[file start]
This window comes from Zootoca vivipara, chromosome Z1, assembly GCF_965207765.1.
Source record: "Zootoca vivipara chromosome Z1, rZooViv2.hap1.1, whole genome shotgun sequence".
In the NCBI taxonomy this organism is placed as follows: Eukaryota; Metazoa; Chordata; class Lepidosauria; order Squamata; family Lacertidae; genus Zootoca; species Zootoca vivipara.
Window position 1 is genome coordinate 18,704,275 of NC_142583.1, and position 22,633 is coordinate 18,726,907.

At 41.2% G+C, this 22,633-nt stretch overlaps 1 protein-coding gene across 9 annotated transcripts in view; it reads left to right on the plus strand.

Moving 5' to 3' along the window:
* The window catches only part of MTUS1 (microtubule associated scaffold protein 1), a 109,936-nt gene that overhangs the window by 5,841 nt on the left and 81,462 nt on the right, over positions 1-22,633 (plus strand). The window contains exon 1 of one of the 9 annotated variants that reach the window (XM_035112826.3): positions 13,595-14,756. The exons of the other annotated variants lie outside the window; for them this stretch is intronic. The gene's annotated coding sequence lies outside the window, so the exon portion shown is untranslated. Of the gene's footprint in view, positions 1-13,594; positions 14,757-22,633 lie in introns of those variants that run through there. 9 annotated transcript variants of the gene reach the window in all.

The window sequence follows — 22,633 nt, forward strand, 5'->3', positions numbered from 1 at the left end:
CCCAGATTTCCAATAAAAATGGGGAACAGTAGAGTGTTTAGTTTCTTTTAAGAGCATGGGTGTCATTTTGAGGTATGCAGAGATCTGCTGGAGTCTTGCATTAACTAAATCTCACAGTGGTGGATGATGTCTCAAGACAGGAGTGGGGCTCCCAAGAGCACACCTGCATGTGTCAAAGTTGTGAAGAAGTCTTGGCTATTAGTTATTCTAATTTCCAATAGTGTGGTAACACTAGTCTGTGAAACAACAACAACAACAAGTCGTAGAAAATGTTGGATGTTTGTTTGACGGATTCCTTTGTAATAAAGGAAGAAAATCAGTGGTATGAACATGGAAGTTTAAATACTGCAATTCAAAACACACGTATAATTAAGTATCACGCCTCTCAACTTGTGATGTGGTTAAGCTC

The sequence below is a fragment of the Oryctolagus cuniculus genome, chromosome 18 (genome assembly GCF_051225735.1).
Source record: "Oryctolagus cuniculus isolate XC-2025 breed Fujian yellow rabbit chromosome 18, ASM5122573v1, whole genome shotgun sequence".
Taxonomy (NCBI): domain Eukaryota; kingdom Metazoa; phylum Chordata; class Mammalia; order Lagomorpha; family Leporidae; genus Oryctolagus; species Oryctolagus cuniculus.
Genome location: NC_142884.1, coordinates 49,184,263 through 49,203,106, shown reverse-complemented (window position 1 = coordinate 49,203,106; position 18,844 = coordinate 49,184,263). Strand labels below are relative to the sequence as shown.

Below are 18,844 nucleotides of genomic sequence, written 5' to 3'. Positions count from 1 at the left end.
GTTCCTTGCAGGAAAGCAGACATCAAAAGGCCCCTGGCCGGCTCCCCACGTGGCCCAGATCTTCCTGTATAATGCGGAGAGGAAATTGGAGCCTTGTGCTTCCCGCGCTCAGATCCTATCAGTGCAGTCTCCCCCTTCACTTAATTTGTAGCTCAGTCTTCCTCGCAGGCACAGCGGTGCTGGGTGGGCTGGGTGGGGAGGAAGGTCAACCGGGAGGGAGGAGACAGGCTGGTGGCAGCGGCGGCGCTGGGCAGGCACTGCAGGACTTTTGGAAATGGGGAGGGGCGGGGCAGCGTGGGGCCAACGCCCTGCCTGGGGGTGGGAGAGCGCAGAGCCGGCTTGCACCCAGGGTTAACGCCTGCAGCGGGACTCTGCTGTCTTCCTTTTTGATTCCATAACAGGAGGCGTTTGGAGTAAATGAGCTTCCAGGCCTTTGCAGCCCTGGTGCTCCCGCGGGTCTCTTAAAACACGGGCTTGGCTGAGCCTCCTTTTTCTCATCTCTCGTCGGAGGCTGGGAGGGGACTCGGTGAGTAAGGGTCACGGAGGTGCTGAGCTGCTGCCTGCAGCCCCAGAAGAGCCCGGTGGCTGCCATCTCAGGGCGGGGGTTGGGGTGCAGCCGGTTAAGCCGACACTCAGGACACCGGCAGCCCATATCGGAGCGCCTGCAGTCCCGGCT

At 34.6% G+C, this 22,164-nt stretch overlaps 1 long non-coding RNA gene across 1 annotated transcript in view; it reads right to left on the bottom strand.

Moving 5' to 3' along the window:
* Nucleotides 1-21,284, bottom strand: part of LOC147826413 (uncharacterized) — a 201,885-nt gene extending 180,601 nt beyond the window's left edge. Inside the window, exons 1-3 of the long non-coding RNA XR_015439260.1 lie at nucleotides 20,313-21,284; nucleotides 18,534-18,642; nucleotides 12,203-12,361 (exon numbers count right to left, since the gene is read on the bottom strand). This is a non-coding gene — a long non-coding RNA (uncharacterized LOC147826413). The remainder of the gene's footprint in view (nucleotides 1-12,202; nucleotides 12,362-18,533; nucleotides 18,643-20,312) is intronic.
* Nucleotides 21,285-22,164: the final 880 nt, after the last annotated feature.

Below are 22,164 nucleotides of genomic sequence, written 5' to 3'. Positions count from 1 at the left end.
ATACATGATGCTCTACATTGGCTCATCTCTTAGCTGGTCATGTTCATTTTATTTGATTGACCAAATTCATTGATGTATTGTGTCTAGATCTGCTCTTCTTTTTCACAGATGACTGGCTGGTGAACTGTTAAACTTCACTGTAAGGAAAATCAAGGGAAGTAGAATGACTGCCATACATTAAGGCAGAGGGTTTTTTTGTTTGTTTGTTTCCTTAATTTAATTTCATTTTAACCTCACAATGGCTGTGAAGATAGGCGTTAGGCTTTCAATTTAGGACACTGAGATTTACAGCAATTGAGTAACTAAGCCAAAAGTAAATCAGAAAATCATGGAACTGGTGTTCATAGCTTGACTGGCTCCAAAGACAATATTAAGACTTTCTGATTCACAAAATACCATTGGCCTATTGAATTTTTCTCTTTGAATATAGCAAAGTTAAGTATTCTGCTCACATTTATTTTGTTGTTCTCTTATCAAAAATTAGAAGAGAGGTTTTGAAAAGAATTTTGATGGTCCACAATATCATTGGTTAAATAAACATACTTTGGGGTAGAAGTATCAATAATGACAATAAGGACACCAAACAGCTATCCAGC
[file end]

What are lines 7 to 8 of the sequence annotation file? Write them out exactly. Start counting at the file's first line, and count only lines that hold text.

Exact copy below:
* The window catches only part of MTUS1 (microtubule associated scaffold protein 1), a 109,936-nt gene that overhangs the window by 5,841 nt on the left and 81,462 nt on the right, over positions 1-22,633 (plus strand). The window contains exon 1 of one of the 9 annotated variants that reach the window (XM_035112826.3): positions 13,595-14,756. The exons of the other annotated variants lie outside the window; for them this stretch is intronic. The gene's annotated coding sequence lies outside the window, so the exon portion shown is untranslated. Of the gene's footprint in view, positions 1-13,594; positions 14,757-22,633 lie in introns of those variants that run through there. 9 annotated transcript variants of the gene reach the window in all.

The window sequence follows — 22,633 nt, forward strand, 5'->3', positions numbered from 1 at the left end: